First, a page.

In most software development work at the office, I exercise a skill, which I can only think of as ‘turn uncertainty into certainty’.
Some months ago, I was one of the ‘architects‘ on a project. The project lead told us that this was an ‘assessment’ project. We were not sure what that required us to do. We asked the powers that be. Their answers did not remove the confusion.
After a bit, this much became clear; we had to discover information that would help the client approve or reject the project. In addition, the project lead also wanted these; a Business Requirements Document (BRD), an Architecture Document, a Test Strategy Document, a Cut-over Strategy Document. What information these documents must contain, always seems vague to me.
Our business domain is vast. The BRD can get pretty detailed. How much detail do you need for a yay or nay decision? The analysts did not know. The project lead’s answers did not help much.
Regardless, we had to deliver something. Our jobs were on the line. My project lead needed something that the client could accept. Her job was on the line. The client needed something that was more than they already knew. Otherwise why engage us at all?
What do you do? I sort of knew what to do. I had been to this rodeo before.
- Give your lead something quick. It must be clear enough to let her immediately know if she can use it. Take the feedback into account, and make another small, quick experiment. Continue that till you arrive at something adequate.
- Accept the burden of research and discovery yourself. Present the information such that the audience only has to say yes, or no. Don’t keep asking, what do you need. Instead, show what you have produced, and ask, does this work for you. Give folks something concrete to react to.
- Keep the frequency of this interaction high. She has to see you digging, and adjusting. That is good for morale, all around. And if you go off on a tangent, both of you have to discover this fast.
- Finally, you have to be ready to make a mistake. Yea, the work takes some courage. If you are lucky, your organization will make it safe to learn by trial and error. If not, well, who told you this was easy?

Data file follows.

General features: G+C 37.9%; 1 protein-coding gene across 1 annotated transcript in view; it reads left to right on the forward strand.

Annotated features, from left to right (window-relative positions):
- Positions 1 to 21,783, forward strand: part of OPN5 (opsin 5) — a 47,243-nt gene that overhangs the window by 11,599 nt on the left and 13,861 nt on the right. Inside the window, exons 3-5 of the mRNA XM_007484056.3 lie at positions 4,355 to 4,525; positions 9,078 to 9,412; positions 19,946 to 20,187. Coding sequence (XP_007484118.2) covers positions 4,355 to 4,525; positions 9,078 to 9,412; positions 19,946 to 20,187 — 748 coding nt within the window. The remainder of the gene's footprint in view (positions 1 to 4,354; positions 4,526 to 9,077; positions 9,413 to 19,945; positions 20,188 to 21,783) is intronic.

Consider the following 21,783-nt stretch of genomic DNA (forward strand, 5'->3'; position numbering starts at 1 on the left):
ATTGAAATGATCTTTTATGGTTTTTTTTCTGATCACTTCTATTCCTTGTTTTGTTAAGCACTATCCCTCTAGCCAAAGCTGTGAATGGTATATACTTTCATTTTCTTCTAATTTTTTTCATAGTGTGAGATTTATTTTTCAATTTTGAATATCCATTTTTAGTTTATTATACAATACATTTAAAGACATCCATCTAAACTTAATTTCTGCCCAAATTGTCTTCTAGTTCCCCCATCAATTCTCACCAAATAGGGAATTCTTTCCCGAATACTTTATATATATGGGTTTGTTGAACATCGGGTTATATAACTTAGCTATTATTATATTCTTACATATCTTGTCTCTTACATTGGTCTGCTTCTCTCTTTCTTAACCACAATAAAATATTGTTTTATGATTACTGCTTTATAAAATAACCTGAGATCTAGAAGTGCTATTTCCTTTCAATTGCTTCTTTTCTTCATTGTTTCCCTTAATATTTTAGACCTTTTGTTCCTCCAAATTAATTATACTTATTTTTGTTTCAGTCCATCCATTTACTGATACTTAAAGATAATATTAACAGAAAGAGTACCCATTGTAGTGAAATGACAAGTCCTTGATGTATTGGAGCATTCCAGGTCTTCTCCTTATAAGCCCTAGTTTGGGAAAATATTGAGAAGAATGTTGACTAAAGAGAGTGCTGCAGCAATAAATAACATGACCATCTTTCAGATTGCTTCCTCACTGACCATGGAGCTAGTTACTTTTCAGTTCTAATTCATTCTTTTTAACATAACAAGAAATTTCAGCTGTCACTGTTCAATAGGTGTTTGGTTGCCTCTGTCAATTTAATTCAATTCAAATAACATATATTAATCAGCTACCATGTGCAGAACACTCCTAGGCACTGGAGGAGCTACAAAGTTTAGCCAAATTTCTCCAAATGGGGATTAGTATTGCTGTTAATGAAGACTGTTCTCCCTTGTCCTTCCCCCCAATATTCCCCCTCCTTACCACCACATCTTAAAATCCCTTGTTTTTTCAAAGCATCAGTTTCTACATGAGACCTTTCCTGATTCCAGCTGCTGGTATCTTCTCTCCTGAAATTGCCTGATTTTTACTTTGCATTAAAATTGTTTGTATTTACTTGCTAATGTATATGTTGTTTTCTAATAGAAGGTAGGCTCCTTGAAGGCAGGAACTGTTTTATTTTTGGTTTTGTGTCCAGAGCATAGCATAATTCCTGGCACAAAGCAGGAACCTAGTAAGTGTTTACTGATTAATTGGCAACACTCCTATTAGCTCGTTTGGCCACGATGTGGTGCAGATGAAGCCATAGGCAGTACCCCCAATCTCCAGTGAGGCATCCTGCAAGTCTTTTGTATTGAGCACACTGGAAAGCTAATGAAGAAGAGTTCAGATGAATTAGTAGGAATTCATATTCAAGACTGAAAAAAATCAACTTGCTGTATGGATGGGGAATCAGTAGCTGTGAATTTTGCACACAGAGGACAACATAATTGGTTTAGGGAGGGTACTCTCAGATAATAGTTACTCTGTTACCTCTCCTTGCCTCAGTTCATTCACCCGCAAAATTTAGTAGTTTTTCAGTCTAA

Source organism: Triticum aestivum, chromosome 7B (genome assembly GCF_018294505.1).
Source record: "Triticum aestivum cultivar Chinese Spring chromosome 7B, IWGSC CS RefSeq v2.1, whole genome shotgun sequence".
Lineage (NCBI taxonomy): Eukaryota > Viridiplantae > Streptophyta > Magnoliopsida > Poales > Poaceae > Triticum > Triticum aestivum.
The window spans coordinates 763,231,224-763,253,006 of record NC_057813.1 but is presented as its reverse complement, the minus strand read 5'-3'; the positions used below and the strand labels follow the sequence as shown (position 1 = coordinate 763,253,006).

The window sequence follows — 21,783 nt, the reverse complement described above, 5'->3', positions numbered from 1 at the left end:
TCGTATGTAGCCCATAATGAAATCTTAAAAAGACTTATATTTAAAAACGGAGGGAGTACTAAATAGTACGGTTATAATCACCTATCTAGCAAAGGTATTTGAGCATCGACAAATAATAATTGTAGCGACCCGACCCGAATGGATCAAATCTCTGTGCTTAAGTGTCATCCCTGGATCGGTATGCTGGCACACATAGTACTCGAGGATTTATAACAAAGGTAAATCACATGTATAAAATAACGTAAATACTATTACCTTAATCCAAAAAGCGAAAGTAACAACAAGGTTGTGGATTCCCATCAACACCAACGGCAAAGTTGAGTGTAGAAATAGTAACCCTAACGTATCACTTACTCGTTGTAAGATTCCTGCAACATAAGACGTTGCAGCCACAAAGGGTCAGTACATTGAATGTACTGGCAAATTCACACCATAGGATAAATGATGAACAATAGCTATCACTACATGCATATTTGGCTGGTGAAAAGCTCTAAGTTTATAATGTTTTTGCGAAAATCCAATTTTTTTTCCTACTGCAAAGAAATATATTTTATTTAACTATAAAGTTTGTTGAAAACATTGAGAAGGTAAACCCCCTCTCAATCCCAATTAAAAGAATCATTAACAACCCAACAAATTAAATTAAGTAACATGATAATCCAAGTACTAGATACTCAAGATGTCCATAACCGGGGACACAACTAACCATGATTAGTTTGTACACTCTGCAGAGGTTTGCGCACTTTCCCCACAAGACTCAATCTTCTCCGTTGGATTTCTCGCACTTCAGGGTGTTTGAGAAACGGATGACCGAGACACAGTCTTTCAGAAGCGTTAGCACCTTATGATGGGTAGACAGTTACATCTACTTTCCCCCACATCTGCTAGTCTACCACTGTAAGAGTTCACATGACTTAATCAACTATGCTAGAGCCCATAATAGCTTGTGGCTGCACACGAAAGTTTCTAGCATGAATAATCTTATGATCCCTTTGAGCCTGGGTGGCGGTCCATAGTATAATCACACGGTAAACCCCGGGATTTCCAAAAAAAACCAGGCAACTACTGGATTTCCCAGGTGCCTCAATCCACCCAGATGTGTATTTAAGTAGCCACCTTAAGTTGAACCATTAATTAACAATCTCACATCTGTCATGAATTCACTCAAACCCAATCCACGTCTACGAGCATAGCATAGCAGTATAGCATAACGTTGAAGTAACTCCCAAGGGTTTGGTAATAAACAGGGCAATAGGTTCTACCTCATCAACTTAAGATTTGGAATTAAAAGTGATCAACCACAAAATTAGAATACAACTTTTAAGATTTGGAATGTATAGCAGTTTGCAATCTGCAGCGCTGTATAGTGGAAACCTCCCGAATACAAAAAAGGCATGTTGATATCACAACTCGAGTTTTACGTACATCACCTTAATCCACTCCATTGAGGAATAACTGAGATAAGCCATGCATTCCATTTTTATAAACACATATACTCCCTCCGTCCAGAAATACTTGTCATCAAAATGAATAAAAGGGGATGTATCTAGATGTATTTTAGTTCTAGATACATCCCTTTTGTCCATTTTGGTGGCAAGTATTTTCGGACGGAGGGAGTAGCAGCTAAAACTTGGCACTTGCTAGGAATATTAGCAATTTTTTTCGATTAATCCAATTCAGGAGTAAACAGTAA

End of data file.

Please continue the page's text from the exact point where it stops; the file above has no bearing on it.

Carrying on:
I know the types of information that characterize software solutions to a business problem.
- Essential business requirement.
- Specification of a solution to that essential business requirement. Broadly, you can often describe the solution in two different ways
- A technology agnostic description
- A technology-centric description
I realized that this conversation related to the technology-centric specification of the solution. So I studied the matter in question till I was able to put together a couple of technology-centric views of the solution.
- A system-centric specification of the business process, in BPMN 2.0
- A UML Component Diagram, which laid out software components that folks readily recognized; this also laid out how the components depended on each other.
As luck would have it, both the project lead and the client found this useful. This became the Architecture document.
I was still not certain that I had enough information for the ‘assessment’. I would wager that at that moment, neither were my project lead nor the client. It did not matter though. They saw that I knew the material that I presented. We went from uncertainty to some certainty. And they decided that if I did it once, I could do it again. That was progress. Onward.